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Leaders are Made Here

Steve Bartels was the driving force behind some of the most successful records of the last three decades before stepping down as Chief Executive Officer of Island Def Jam Music Group in January 2018. Before that, he had served as Island Def Jam’s president and chief operating officer. Spanning a career of over thirty years in the entertainment industry, he has worked to develop and promote such diverse talent as Mariah Carey, Outkast, Janet Jackson, Notorious B.I.G., Amy Grant, Jennifer Lopez, The Killers, Pink, Sting, Avril Lavinge, Jay Z, Whitney Houston, Sean Puffy Combs, Bon Jovi, NAS, Justin Bieber, Annie Lennox, Santana, Usher, Barry Manilow, Young Jeezy, Ne-Yo, Rihanna, Lionel Richie and Kanye West. From his start as a nightclub dj through his rise in the music industry, his passion for music has remained his inspiration. He has worked alongside industry veterans Herb Albert, Jerry Moss, Clive Davis, LA Reid and Barry Weiss through his tenure at A&M Records, Arista Records, and the Island Def Jam Music Group.

Steve Bartels is the recipient of a 2010 MTV VMA Award and the 2008 MTV Teen Choice “Choice Music Man”. As a former Recording Industry of America Association (RIAA) Board Member, he remains active advocating free speech and anti-piracy legislation on Capital Hill. He also sits on the Board of City of Hope Cancer Research Center annually hosting their most successful East Coast fundraiser. Bartels is a graduate of Hofstra University and the University of California Los Angeles.

Steve Bartels, ‘85, B.B.A Marketing
Former Chief Executive Officer of The Island Def Jam Music Group

Why did you choose Hofstra?
I liked the proximity of Hofstra being so close to a major city of the world, which is New York City. I grew up in upstate New York, and I felt the program Hofstra was offering allowed me to get away and be in a growing and burgeoning area that was creative.  It offered me the diversity of being in a suburban setting, while also taking advantage of NYC.

What are your top three memories of Hofstra?

  1. I got a chance to meet a lot of different people from a lot of different backgrounds
  2. I loved the entertainment they had on campus. Hofstra Concerts brought in some really big players. We got to see some big acts – Jefferson Airplane, The Clash, Yorma Kaukonen.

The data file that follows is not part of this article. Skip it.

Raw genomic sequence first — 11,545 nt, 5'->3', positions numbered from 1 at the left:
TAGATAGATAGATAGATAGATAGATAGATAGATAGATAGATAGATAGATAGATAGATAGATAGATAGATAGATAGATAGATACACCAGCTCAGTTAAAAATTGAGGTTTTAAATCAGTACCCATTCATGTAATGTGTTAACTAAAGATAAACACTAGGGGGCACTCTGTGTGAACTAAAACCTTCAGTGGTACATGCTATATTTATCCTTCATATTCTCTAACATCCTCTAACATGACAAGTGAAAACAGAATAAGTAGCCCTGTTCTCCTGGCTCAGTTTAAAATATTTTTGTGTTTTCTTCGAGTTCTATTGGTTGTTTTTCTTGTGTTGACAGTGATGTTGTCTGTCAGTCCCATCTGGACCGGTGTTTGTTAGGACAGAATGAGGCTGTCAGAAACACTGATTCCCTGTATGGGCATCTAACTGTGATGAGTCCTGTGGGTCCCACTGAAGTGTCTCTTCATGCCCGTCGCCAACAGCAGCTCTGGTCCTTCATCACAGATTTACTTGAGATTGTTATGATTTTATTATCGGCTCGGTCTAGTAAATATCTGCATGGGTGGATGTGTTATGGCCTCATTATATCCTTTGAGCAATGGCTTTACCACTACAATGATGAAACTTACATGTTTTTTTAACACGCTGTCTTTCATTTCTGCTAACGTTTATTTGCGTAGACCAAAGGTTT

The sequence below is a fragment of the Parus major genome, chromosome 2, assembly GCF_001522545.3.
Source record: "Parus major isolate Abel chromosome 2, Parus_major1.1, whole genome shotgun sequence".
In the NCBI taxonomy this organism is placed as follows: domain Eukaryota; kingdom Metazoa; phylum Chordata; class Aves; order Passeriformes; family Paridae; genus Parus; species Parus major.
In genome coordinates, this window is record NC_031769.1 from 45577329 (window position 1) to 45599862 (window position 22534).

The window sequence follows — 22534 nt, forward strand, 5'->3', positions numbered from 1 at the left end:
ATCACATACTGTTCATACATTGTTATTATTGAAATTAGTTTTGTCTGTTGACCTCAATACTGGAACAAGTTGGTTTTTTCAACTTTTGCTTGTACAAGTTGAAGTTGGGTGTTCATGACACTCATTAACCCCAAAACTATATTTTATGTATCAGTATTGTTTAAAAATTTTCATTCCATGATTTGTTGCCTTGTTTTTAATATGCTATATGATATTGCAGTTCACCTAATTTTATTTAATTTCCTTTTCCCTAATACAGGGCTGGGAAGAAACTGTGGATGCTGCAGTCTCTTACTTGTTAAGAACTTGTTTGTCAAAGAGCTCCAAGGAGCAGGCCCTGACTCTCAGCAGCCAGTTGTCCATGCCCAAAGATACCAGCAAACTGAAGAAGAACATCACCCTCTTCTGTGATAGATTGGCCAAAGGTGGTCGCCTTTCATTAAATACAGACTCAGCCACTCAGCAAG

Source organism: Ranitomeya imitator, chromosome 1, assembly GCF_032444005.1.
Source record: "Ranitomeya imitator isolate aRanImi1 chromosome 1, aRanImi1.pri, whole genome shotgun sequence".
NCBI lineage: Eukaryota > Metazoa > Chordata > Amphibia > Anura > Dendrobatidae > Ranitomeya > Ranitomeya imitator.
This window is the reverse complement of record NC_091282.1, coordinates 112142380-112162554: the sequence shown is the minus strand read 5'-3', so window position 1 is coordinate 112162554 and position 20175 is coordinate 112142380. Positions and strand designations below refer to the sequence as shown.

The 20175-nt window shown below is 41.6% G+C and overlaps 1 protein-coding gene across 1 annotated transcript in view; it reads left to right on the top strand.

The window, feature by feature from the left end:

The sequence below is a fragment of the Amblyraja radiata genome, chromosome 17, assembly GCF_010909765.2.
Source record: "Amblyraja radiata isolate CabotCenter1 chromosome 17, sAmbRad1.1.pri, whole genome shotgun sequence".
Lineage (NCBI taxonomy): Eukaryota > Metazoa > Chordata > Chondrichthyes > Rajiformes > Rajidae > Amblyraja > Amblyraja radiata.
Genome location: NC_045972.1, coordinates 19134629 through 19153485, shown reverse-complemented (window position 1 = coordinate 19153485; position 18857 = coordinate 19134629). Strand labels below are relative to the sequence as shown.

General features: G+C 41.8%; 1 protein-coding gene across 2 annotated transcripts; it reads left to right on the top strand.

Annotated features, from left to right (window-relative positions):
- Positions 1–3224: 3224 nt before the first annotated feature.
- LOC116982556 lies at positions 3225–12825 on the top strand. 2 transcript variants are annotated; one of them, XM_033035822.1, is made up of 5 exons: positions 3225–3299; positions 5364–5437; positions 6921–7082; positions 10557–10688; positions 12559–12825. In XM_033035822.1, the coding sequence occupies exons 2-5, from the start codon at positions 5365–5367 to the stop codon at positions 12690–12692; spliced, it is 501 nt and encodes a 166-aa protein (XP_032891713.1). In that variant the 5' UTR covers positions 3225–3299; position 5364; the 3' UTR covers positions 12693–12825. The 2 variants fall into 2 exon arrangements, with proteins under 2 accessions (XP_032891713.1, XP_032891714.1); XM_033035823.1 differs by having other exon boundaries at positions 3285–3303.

3. We had great intramural sports – they were at a really high level.  I played basketball in high school, but I had a knee injury. I tried to get on the (Division 1) team as a walk-on, but when that didn’t work out I got very aggressive about intramurals, and we had a team that actually won the year I was on. I still stay in touch with some of my friends from that time.
Steve Bartels
"I felt the program Hofstra was offering allowed me to get away and be in a growing and burgeoning area that was creative."

How would you describe your leadership style, and what do you think makes a good leader?
I look at my leadership style as consensus-building. I feel you have a staff for a reason, and that getting the best they have to offer is a big part of being a good leader, a good boss and a good manager. A good leader is someone who can make decisions after listening to all the formulations of how something can be done, or be solved. And then ultimately, they can stand behind that decision whether they are right or wrong. You have to be decisive and take a risk. You’re not always going to be right and you have to show people that you’re not always right.

How did Hofstra shape your leadership style?
I felt that Hofstra really prepared me to talk to and be with anybody. The incredible diversity at the school helped prepare me for the role I’m in now. I was always the mayor of whatever I did. If somebody asked me what my dream would be, it wouldn’t be to have a million dollars. I would want to be able to speak 20 languages fluently because I feel communication is everything.

Relationships are the most important thing you can have - with your professors, your friends and classmates. And Hofstra really prepared me well in terms of dealing with people, which is the single most important part of my job. You can deal with country, rock, hip hop and classical artists and it’s about finding a way to communicate and to build that relationship. I learned a lot at Hofstra in terms of dealing with people; and that helped me later on with managing people and helping them get to the place they want to get to. Going to Hofstra turned out to be a great choice for me.

What advice would you offer for current Zarb students?
You should dare to dream and to follow your dreams. That might sound cliché, but life is all about trying to get to what you want to accomplish. Humility and having an approach with people are the most important things.  You’re always preparing yourself to go somewhere. You have to immerse yourself where you are. I want to live in the moment. My friends say ‘oh my god – you hang out with this person or that person’. But if I once think that – it’s over.

Compare Hofstra today, with the Hofstra you attended.
I’m impressed how the school has grown and taken itself seriously. They haven’t rested on their laurels, they are staying contemporary and modern and relevant. My nephew is a sophomore at Zarb now and I feel like the school has gotten much bigger and even more diverse than when I was there. My nephew – he was in a dorm with someone from the Philippines, someone from Malaysia and someone from New Jersey. That kind of experience is everything.

I really remain committed to Hofstra – I try to give people the benefit of my perspective and be a proud alum. Whenever I’m asked to go back and speak, I do.  And when I look for interns, I’m very concerned about getting Hofstra interns here.